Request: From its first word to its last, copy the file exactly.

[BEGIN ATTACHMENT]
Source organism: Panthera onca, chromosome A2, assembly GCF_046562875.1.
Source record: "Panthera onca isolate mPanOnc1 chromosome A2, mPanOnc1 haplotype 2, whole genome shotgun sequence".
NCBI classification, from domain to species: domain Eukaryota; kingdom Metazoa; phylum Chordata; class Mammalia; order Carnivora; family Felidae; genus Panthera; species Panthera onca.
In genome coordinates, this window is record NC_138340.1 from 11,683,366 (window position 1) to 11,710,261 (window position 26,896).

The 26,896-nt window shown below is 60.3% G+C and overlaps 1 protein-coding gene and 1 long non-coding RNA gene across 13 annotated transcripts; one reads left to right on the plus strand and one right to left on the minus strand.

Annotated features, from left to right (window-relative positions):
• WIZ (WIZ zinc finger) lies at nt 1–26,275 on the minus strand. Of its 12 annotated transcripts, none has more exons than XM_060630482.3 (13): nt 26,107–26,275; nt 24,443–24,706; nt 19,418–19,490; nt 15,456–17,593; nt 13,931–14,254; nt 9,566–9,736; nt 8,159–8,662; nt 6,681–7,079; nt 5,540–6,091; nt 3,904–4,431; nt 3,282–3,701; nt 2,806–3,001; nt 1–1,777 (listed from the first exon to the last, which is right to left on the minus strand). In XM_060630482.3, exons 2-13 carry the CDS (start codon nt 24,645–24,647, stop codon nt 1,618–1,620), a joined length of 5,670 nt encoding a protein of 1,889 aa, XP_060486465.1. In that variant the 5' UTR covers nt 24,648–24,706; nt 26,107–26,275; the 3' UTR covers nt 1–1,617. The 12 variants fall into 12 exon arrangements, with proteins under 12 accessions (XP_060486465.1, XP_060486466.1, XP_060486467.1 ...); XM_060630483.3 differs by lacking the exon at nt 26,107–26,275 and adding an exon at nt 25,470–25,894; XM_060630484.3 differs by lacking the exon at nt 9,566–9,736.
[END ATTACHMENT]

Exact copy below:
Source organism: Panthera onca, chromosome A2, assembly GCF_046562875.1.
Source record: "Panthera onca isolate mPanOnc1 chromosome A2, mPanOnc1 haplotype 2, whole genome shotgun sequence".
NCBI classification, from domain to species: domain Eukaryota; kingdom Metazoa; phylum Chordata; class Mammalia; order Carnivora; family Felidae; genus Panthera; species Panthera onca.
In genome coordinates, this window is record NC_138340.1 from 11,683,366 (window position 1) to 11,710,261 (window position 26,896).

The 26,896-nt window shown below is 60.3% G+C and overlaps 1 protein-coding gene and 1 long non-coding RNA gene across 13 annotated transcripts; one reads left to right on the plus strand and one right to left on the minus strand.

Annotated features, from left to right (window-relative positions):
• WIZ (WIZ zinc finger) lies at nt 1–26,275 on the minus strand. Of its 12 annotated transcripts, none has more exons than XM_060630482.3 (13): nt 26,107–26,275; nt 24,443–24,706; nt 19,418–19,490; nt 15,456–17,593; nt 13,931–14,254; nt 9,566–9,736; nt 8,159–8,662; nt 6,681–7,079; nt 5,540–6,091; nt 3,904–4,431; nt 3,282–3,701; nt 2,806–3,001; nt 1–1,777 (listed from the first exon to the last, which is right to left on the minus strand). In XM_060630482.3, exons 2-13 carry the CDS (start codon nt 24,645–24,647, stop codon nt 1,618–1,620), a joined length of 5,670 nt encoding a protein of 1,889 aa, XP_060486465.1. In that variant the 5' UTR covers nt 24,648–24,706; nt 26,107–26,275; the 3' UTR covers nt 1–1,617. The 12 variants fall into 12 exon arrangements, with proteins under 12 accessions (XP_060486465.1, XP_060486466.1, XP_060486467.1 ...); XM_060630483.3 differs by lacking the exon at nt 26,107–26,275 and adding an exon at nt 25,470–25,894; XM_060630484.3 differs by lacking the exon at nt 9,566–9,736.